Cyberbullying Presentation 2008
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In the UK, a reported 22% of children and young people claim to have been the target of cyberbullying making this one of the most important new areas of behavior to understand and to equip schools, ...

In the UK, a reported 22% of children and young people claim to have been the target of cyberbullying making this one of the most important new areas of behavior to understand and to equip schools, carers and young people with the ability to respond.

In 2007, Childnet was commissioned by the Department for Children, Schools and Families to produce advice and guidance for schools on preventing and responding to cyberbullying. Lead by Will Gardner and Josie Fraser, Childnet worked in close consultation with a wide range of sectors including children and young people, schools, industry, law enforcement, professional bodies, parent groups and child welfare organisations.

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  • nice work madam..salute to ur work...
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  • Admirable that you and team are raising awareness. Congratulations Josie!
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  • Childnet International is an independent children’s charity working in partnership with others around the world to help make the internet a great and safe place for young people.

    Childnet works in 3 main areas: Access, Awareness, and Protection & Policy.

    Access and positive promotion- Promoting the positive aspects of the Internet – Helping children and young people to use the net constructively, showcase quality content, and enable others to use our resources and develop new projects.

    Education and awareness – Helping children and young people acquire new “net literacy” skills and giving advice to industry, organisations, parents, teachers and carers about internet and mobile safety. This is achieved by providing resources and information to pupils, teachers and parents & carers, and visiting schools about internet safety and security.

    Policy and protection – Working with and advising others, including governments, the internet industry, and mobile phone providers, to help protect children from being exploited in the online environments provided by new technologies, as well as seeking to initiate and respond to policy changes.

    The Childnet website also functions as a portal for various internet safety initiatives including Kidsmart for primary pupils, parents and teachers, Know IT All for key stage 3 pupils, Chatdanger, Jenny’s Story and Sorted for secondary school pupils.
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  • Cyberbullying
    SAFE TO LEARN: EMBEDDING ANTI-BULLYING WORK IN SCHOOLS

    As more and more schools are having to respond to the growing challenge of cyberbullying, it is vital that schools understand the issue, know how to prevent and respond to incidents, and are updated on the legal issues surrounding this challenging subject.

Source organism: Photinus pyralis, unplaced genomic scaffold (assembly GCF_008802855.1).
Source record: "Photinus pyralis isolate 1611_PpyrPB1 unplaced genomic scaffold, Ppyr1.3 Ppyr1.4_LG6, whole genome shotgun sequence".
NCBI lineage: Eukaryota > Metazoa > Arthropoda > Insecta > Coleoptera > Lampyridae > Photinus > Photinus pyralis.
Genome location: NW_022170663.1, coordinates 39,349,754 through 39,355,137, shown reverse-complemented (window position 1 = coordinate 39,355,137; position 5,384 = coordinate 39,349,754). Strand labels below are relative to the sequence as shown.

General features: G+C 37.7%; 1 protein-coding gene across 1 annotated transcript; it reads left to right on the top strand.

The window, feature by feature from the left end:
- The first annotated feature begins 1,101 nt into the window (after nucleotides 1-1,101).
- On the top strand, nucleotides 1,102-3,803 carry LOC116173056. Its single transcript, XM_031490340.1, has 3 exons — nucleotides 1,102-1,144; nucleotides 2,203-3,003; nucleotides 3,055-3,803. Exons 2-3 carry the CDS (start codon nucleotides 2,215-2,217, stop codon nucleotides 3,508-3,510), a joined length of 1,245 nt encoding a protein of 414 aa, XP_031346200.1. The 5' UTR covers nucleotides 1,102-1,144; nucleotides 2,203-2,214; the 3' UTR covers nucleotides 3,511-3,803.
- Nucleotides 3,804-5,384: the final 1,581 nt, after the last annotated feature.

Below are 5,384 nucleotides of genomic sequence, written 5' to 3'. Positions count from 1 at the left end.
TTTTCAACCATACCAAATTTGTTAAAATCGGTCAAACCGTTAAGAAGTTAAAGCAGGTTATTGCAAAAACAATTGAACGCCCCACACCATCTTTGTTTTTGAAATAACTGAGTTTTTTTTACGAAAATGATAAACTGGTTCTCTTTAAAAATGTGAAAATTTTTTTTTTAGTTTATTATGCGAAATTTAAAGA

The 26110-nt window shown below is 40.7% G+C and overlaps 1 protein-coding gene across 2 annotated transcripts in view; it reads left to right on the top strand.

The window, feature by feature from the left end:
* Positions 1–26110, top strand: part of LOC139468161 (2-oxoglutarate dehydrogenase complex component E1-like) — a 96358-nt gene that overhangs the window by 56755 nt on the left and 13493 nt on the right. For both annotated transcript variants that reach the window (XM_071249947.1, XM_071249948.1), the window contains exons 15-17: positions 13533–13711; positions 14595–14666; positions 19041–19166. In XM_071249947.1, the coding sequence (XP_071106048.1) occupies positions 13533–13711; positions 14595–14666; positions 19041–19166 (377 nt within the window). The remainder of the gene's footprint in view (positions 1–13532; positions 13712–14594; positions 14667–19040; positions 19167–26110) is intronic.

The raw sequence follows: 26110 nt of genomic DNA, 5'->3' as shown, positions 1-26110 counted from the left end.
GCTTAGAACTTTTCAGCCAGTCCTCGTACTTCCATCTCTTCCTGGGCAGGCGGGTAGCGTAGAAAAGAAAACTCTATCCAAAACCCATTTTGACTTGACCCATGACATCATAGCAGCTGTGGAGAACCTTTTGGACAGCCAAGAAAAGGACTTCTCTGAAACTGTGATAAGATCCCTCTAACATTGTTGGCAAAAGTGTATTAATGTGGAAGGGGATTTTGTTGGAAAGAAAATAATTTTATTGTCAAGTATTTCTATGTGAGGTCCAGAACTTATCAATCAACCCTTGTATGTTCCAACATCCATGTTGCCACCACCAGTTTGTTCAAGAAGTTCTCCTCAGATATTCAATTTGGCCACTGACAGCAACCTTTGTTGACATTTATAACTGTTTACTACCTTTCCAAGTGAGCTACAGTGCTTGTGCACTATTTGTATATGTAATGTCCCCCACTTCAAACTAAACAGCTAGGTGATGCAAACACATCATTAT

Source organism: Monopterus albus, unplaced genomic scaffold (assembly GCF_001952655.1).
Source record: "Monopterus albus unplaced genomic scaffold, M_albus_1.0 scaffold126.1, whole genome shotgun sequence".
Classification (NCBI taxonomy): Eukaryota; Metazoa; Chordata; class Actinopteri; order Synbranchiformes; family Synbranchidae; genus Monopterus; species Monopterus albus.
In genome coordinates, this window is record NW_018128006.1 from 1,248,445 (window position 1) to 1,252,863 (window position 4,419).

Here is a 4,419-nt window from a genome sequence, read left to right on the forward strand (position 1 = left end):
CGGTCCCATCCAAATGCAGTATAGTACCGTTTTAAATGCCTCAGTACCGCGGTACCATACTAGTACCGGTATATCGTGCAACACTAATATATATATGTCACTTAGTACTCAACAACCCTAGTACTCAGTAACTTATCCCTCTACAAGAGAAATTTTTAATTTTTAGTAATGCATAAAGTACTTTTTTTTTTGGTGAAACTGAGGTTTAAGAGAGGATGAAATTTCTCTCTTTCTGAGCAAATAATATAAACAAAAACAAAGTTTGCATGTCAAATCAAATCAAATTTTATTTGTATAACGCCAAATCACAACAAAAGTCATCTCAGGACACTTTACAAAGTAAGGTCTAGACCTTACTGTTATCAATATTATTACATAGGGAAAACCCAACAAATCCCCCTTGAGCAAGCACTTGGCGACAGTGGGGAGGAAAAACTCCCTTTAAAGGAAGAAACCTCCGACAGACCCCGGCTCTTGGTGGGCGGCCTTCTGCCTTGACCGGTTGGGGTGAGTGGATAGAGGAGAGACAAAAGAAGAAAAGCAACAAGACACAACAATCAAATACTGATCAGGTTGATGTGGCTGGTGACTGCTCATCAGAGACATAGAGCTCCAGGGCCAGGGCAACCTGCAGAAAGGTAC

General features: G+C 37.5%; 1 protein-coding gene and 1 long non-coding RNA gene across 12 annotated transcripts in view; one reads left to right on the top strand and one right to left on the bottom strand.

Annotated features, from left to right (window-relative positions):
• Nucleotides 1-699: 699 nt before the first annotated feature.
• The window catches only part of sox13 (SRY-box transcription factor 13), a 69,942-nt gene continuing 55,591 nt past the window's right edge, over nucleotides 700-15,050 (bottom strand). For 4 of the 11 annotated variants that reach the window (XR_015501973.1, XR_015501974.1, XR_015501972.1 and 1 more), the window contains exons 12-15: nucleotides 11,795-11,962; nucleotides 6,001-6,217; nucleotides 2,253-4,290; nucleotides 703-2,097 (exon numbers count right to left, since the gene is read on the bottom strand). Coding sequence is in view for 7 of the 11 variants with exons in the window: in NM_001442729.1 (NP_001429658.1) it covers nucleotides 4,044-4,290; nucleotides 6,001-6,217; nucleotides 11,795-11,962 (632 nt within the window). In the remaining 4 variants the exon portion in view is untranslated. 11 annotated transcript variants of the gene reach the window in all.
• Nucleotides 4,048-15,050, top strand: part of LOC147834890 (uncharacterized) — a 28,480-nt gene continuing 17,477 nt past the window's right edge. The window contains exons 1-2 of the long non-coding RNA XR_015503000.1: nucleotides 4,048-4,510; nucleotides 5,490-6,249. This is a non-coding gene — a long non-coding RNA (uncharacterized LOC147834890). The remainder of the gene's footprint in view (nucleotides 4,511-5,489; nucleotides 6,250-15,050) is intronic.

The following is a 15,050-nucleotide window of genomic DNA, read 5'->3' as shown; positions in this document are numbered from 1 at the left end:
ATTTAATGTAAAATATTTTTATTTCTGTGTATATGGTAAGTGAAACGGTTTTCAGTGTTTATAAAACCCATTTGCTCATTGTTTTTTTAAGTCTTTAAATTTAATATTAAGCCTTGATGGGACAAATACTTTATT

The DCSF has worked with children’s charity Childnet International to provide this guidance, which forms part of the anti-bullying guidance Safe to Learn: Embedding Anti-Bullying Work in Schools. You will be able to find important information and clear advice on the subject, and review how your school takes action.

    Quote from a pupil: “I felt that no-one understood what I was going through. I didn’t know who was sending me these messages, and I felt powerless to know what to do.”

    Quote from a parent: “Having my daughter show me text messages from nearly everyone in her class all saying derogatory things about her was devastating.”

    Quote from a staff member: “The accusation about me which the students put on their website was horrendous. Within hours it seemed that the whole school had read this message.”

    This guidance was developed for the Department for Children, Schools and Families (DCSF) by Childnet International and in consultation with the DCSF Cyberbullying Taskforce, on which representatives of the following organisations sit (in alphabetical order):

    Anti-Bullying Alliance (ABA)
    AOL (UK) limited
    Association of School and College Leaders (ASCL)
    Association of Teachers and Lecturers (ATL)
    BBC
    Beatbullying
    Bebo
    Becta
    Child Exploitation and Online Protection Centre (CEOP)
    Childnet International
    Children's Charities' Coalition for Internet Safety
    Cyberspace Research Unit, University of Central Lancashire
    Department for Business, Enterprise and Regulatory Reform (BERR)
    Fox Interative Media / MySpace
    Get Connected
    Google / YouTube
    Home Office
    Kidscape
    London Councils
    Microsoft (MSN and Windows Live services)
    Ministry of Justice (MoJ)
    Mobile Broadband Group
    Mobile Broadband Group
    National Association of Head Teachers (NAHT)
    The National Association of Schoolmasters / Union of Women Teachers (NASUWT)
    National Governors’ Association (NGA)
    National Society for the Prevention of Cruelty to Children (NSPCC)
    National Union of Teachers (NUT)
    O2
    Orange
    Parent Governors Representatives Network
    Professional Association of Teachers (PAT)
    The Carphone Warehouse
    The Samaritans
    T-Mobile UK
    Unison
    Unit for School and Family Studies, Goldsmiths, University of London
    Vodafone